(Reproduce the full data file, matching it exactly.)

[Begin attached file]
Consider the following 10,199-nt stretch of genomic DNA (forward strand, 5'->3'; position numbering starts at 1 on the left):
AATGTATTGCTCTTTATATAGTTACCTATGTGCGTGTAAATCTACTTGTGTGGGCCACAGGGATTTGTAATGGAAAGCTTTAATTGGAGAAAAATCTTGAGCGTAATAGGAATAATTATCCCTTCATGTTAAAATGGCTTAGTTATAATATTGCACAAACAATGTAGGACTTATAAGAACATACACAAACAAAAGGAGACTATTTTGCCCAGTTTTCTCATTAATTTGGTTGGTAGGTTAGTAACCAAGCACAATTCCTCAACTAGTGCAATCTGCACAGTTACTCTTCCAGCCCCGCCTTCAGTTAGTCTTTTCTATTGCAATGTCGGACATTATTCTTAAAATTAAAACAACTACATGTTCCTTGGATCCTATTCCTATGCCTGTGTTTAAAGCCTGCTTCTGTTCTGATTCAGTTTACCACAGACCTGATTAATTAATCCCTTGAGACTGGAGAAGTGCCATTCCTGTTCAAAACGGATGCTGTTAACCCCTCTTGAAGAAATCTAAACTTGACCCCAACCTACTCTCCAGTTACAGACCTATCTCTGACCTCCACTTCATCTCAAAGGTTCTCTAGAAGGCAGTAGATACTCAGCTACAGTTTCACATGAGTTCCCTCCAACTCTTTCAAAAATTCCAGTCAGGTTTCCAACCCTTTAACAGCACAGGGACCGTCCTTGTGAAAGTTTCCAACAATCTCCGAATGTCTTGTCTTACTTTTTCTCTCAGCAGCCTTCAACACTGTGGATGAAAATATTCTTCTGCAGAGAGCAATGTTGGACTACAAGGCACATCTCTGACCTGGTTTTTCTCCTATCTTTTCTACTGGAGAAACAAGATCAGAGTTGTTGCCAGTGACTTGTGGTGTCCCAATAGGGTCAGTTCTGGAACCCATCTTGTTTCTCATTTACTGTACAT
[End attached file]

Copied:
Consider the following 10,199-nt stretch of genomic DNA (forward strand, 5'->3'; position numbering starts at 1 on the left):
AATGTATTGCTCTTTATATAGTTACCTATGTGCGTGTAAATCTACTTGTGTGGGCCACAGGGATTTGTAATGGAAAGCTTTAATTGGAGAAAAATCTTGAGCGTAATAGGAATAATTATCCCTTCATGTTAAAATGGCTTAGTTATAATATTGCACAAACAATGTAGGACTTATAAGAACATACACAAACAAAAGGAGACTATTTTGCCCAGTTTTCTCATTAATTTGGTTGGTAGGTTAGTAACCAAGCACAATTCCTCAACTAGTGCAATCTGCACAGTTACTCTTCCAGCCCCGCCTTCAGTTAGTCTTTTCTATTGCAATGTCGGACATTATTCTTAAAATTAAAACAACTACATGTTCCTTGGATCCTATTCCTATGCCTGTGTTTAAAGCCTGCTTCTGTTCTGATTCAGTTTACCACAGACCTGATTAATTAATCCCTTGAGACTGGAGAAGTGCCATTCCTGTTCAAAACGGATGCTGTTAACCCCTCTTGAAGAAATCTAAACTTGACCCCAACCTACTCTCCAGTTACAGACCTATCTCTGACCTCCACTTCATCTCAAAGGTTCTCTAGAAGGCAGTAGATACTCAGCTACAGTTTCACATGAGTTCCCTCCAACTCTTTCAAAAATTCCAGTCAGGTTTCCAACCCTTTAACAGCACAGGGACCGTCCTTGTGAAAGTTTCCAACAATCTCCGAATGTCTTGTCTTACTTTTTCTCTCAGCAGCCTTCAACACTGTGGATGAAAATATTCTTCTGCAGAGAGCAATGTTGGACTACAAGGCACATCTCTGACCTGGTTTTTCTCCTATCTTTTCTACTGGAGAAACAAGATCAGAGTTGTTGCCAGTGACTTGTGGTGTCCCAATAGGGTCAGTTCTGGAACCCATCTTGTTTCTCATTTACTGTACAT